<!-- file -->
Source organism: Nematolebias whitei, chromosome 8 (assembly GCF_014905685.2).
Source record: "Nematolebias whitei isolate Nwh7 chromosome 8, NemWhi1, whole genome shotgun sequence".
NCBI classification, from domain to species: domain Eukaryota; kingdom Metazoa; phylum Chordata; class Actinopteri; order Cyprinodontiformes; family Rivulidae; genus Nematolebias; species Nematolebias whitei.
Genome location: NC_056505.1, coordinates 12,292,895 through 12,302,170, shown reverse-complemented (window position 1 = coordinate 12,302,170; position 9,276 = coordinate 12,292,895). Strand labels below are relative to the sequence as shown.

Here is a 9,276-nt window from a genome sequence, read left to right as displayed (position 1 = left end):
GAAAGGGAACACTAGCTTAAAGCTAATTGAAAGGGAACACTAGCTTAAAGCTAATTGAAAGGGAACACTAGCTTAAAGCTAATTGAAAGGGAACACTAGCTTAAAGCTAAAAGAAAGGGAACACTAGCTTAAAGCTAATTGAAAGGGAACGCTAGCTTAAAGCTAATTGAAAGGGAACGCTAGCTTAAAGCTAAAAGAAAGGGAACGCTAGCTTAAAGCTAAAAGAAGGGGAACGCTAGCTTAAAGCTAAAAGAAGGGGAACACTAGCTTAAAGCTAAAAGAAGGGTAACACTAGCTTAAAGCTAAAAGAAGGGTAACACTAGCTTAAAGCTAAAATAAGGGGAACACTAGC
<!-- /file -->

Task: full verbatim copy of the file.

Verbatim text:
Source organism: Nematolebias whitei, chromosome 8 (assembly GCF_014905685.2).
Source record: "Nematolebias whitei isolate Nwh7 chromosome 8, NemWhi1, whole genome shotgun sequence".
NCBI classification, from domain to species: domain Eukaryota; kingdom Metazoa; phylum Chordata; class Actinopteri; order Cyprinodontiformes; family Rivulidae; genus Nematolebias; species Nematolebias whitei.
Genome location: NC_056505.1, coordinates 12,292,895 through 12,302,170, shown reverse-complemented (window position 1 = coordinate 12,302,170; position 9,276 = coordinate 12,292,895). Strand labels below are relative to the sequence as shown.

Here is a 9,276-nt window from a genome sequence, read left to right as displayed (position 1 = left end):
GAAAGGGAACACTAGCTTAAAGCTAATTGAAAGGGAACACTAGCTTAAAGCTAATTGAAAGGGAACACTAGCTTAAAGCTAATTGAAAGGGAACACTAGCTTAAAGCTAAAAGAAAGGGAACACTAGCTTAAAGCTAATTGAAAGGGAACGCTAGCTTAAAGCTAATTGAAAGGGAACGCTAGCTTAAAGCTAAAAGAAAGGGAACGCTAGCTTAAAGCTAAAAGAAGGGGAACGCTAGCTTAAAGCTAAAAGAAGGGGAACACTAGCTTAAAGCTAAAAGAAGGGTAACACTAGCTTAAAGCTAAAAGAAGGGTAACACTAGCTTAAAGCTAAAATAAGGGGAACACTAGC